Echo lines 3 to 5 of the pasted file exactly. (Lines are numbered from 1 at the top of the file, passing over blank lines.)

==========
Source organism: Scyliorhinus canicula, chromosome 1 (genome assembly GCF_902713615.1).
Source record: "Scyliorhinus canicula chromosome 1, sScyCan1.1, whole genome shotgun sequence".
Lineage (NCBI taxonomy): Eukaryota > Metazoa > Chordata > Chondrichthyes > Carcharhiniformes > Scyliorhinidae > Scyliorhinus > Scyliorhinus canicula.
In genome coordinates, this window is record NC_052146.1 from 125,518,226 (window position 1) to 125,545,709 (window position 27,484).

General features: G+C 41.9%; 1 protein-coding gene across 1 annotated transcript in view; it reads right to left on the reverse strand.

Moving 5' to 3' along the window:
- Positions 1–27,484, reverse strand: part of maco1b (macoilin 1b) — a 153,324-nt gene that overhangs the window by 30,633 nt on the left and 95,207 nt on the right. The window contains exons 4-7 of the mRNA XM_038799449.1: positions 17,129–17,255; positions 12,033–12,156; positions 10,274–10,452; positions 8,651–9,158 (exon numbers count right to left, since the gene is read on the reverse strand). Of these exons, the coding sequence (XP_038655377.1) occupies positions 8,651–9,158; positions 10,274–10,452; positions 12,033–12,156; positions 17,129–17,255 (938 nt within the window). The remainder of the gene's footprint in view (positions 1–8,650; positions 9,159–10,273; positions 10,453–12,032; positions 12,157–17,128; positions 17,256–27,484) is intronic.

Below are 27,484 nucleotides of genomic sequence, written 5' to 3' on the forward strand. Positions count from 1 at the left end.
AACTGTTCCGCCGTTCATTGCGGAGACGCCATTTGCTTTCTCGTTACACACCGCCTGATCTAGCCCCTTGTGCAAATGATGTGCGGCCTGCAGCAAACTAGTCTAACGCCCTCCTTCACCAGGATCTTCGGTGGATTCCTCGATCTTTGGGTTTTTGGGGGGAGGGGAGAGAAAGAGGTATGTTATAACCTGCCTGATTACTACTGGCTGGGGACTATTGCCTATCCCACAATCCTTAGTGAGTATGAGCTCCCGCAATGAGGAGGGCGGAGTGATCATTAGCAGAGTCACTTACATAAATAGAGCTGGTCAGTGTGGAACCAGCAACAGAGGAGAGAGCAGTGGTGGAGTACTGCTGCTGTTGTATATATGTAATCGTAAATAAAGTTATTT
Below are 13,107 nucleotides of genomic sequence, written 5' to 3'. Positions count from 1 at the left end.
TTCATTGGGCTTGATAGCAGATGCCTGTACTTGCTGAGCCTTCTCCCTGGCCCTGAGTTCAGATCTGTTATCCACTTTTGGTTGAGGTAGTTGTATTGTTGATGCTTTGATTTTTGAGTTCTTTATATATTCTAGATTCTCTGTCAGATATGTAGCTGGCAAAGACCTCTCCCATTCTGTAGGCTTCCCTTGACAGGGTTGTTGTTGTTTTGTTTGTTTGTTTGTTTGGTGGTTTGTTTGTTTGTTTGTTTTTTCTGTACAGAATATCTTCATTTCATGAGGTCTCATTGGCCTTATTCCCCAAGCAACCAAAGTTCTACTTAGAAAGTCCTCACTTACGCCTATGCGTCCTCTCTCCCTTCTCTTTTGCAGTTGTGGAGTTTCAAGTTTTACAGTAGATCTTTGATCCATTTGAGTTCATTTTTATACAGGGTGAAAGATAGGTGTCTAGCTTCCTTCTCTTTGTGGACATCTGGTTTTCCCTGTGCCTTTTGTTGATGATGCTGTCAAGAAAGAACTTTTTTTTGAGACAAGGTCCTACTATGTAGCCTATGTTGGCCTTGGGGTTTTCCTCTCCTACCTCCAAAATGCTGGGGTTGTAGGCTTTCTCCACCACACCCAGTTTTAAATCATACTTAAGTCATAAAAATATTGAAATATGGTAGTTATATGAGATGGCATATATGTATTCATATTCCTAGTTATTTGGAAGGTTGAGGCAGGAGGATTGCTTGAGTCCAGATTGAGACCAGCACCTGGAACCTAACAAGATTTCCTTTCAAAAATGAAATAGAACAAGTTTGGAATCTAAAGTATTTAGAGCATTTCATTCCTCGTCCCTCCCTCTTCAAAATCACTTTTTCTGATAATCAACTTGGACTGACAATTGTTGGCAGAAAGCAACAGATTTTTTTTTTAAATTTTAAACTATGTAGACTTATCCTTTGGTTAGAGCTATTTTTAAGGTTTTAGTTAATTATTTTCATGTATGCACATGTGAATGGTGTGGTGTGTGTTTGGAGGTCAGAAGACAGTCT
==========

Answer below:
Lineage (NCBI taxonomy): Eukaryota > Metazoa > Chordata > Chondrichthyes > Carcharhiniformes > Scyliorhinidae > Scyliorhinus > Scyliorhinus canicula.
In genome coordinates, this window is record NC_052146.1 from 125,518,226 (window position 1) to 125,545,709 (window position 27,484).

General features: G+C 41.9%; 1 protein-coding gene across 1 annotated transcript in view; it reads right to left on the reverse strand.